“Duty of the Hour.” Kenneth Goings and Gerald Smith. Trail and Triumph: Essays in Tennessee’s African American History, Ed. Carroll Van West. (Knoxville: University of Tennessee Press, 2002).

E

 “Early Knoxville Radio (1921-41): WNOX and the Midday Merry Go-Round,” Willie Smyth. JEMF Quarterly 28 no. 67-68 (1982): 109-115.

 “Early History of Tennessee’s State Parks.” Allen Coggins. Tennessee Historical Quarterly 43 no. 3 (1984): 295-315.

“The Early History of Overton Park and the Memphis Park System.” John Hopkins. West Tennessee Historical Society Papers 43 (1989): 1-12.
 
 “Early Radio in Broadcasting in Middle Tennessee,” John DeWitt. Tennessee Historical Quarterly 31 no. 1 (1972): 80-94.

“Edward Ward Carmack.” Timothy P. Ezzell, The Tennessee Encyclopedia of History and Culture. Ed. Carroll Van West. (Nashville: Rutledge Hill Press, 1998).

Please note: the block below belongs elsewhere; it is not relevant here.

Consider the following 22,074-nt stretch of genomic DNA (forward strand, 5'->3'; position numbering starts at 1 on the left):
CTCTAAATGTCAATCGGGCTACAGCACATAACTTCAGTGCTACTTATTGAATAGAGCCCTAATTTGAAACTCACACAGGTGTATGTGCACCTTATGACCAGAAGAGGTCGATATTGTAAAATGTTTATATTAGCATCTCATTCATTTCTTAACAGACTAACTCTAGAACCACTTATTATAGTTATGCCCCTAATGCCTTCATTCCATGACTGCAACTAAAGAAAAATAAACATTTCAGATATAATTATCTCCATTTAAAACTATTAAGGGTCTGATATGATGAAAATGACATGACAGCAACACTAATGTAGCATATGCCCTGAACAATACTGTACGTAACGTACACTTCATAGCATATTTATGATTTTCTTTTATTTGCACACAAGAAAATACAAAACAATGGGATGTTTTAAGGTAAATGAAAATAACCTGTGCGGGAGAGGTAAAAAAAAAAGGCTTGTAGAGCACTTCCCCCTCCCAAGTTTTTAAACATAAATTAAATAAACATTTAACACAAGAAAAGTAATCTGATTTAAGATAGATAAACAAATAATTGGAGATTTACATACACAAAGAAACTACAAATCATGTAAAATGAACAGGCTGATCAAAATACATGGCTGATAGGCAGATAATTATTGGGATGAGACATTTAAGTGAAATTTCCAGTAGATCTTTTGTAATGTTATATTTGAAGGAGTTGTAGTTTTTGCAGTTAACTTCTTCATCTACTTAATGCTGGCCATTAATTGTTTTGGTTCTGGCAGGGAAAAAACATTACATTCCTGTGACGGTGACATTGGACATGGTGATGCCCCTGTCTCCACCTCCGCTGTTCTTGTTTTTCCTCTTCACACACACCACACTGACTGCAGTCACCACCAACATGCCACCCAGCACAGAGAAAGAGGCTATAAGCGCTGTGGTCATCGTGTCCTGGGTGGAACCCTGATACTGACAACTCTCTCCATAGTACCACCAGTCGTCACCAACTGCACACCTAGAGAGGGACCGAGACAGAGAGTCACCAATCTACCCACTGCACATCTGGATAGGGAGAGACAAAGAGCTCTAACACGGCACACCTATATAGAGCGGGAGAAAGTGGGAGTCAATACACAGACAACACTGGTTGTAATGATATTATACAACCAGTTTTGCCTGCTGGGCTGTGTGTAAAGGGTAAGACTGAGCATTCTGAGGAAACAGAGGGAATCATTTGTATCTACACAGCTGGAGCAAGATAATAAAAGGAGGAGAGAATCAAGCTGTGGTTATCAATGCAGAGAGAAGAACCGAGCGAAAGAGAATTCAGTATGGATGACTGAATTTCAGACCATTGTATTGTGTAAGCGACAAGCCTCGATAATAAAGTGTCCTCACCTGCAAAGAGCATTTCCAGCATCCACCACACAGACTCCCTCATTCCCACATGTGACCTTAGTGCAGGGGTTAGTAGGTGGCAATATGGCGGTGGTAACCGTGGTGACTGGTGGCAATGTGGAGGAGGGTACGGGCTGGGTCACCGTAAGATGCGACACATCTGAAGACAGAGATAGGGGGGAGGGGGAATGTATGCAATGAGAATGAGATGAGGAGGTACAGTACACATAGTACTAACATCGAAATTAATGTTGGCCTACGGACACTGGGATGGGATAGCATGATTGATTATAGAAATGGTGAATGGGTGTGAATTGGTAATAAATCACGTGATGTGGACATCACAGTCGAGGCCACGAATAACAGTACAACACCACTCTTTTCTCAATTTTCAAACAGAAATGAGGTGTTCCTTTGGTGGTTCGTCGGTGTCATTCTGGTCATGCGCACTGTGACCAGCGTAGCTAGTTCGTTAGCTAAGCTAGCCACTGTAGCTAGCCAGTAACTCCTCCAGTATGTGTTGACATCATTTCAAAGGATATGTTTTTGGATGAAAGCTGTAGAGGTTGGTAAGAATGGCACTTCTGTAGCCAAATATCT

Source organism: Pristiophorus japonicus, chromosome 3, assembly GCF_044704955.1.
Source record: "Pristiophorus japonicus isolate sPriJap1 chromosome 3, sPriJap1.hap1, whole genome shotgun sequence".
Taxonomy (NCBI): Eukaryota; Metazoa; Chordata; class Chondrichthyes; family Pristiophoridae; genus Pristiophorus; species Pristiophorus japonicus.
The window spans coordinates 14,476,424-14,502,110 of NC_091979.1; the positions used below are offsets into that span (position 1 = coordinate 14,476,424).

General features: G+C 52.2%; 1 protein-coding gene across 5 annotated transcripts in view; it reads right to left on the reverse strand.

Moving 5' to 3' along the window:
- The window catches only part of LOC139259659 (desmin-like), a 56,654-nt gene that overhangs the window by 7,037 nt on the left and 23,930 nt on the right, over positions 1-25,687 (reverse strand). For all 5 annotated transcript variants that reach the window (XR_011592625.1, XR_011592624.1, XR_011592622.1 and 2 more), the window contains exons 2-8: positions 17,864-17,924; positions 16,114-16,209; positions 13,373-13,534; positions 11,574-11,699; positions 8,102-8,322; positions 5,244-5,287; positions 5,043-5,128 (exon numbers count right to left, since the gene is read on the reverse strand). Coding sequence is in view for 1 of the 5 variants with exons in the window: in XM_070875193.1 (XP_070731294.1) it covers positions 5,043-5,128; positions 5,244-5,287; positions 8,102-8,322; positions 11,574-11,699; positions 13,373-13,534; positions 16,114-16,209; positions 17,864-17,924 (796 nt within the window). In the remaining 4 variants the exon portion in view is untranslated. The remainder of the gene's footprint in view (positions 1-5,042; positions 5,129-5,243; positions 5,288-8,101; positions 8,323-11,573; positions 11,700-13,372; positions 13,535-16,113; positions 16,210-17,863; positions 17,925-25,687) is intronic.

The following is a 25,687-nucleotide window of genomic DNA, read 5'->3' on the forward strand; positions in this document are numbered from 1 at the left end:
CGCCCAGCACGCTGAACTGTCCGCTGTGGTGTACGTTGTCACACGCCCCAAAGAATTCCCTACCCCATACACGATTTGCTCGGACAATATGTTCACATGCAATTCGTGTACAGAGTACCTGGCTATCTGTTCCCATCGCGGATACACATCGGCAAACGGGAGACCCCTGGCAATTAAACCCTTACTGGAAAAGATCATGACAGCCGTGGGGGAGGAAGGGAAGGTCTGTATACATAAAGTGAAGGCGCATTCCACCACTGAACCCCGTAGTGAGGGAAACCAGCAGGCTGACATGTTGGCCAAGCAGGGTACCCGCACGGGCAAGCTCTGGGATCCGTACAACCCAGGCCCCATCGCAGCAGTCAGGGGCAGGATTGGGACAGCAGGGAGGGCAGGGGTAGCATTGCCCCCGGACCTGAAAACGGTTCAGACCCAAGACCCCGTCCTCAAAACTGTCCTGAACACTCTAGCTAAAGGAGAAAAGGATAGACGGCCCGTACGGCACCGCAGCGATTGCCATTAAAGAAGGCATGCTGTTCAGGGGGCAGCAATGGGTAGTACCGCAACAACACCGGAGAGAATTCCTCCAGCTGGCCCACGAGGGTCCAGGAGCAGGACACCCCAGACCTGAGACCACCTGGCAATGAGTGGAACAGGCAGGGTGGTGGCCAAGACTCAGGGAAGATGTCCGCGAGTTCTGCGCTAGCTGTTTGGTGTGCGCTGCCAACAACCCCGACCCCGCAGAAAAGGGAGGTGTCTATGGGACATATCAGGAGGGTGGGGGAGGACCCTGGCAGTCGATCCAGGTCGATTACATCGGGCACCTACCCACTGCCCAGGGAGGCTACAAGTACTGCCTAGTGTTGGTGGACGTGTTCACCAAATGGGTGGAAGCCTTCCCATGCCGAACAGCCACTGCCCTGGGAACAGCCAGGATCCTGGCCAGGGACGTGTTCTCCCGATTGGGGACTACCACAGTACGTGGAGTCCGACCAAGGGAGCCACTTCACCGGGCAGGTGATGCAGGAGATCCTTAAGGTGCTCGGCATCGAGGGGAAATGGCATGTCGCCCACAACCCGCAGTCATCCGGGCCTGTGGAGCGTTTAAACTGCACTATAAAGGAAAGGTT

“Electric consumer appliances proliferate, 1920.” 1998. A Science Odyssey: People and Discoveries. WGBH, Public Broadcasting Service. August 2008. www.pbs.org/wgbh/aso/databank/entries/dt20ap.html

“Electricity History.” 2008. The Electricity Forum. August 2008. www.electricityforum.com/electricity-history.html
 
“Every Duty Incumbent Upon Them.” Beverly Bond. Trail and Triumph: Essays in Tennessee’s African American History. Ed. Carroll Van West. (Knoxville: University of Tennessee Press, 2002).

“Evolution of the Department Store.” Steven E. Schoenherr. 11 February 2006. History Department, University of San Diego. August 2008. http://history.sandiego.edu/GEN/soc/shoppingcenter4.html

F

Field to Factory: Afro-American Migration, 1915-1940. Spencer Crew. Exhibition catalog. National Museum of American History, Smithsonian Institution. 1987.

“Fine County Road Built By Autoists: Section of Dickerson Turnpike Wins High Praise From Tourists.” Nashville Banner 9 September 1917. pg. 3.

“First Lady Biography: Abigail Adams.” 2005. National First Ladies’ Library. August 2008. http://www.firstladies.org/biographies/firstladies.aspx?biography=2

“Fisk University Student Protests (1925-1927).” Richard Wormser. 2002. The Rise and Fall of Jim Crow. WNET, Public Broadcasting Service. August 2008. www.pbs.org/wnet/jimcrow/stories_events_fisk.html

  “For Their Exclusive Enjoyment: Racial Politics and the Founding of Douglass Park, Memphis, 1910-1913.” William Frye. West Tennessee Historical Society Papers 47 (1993): 18-36.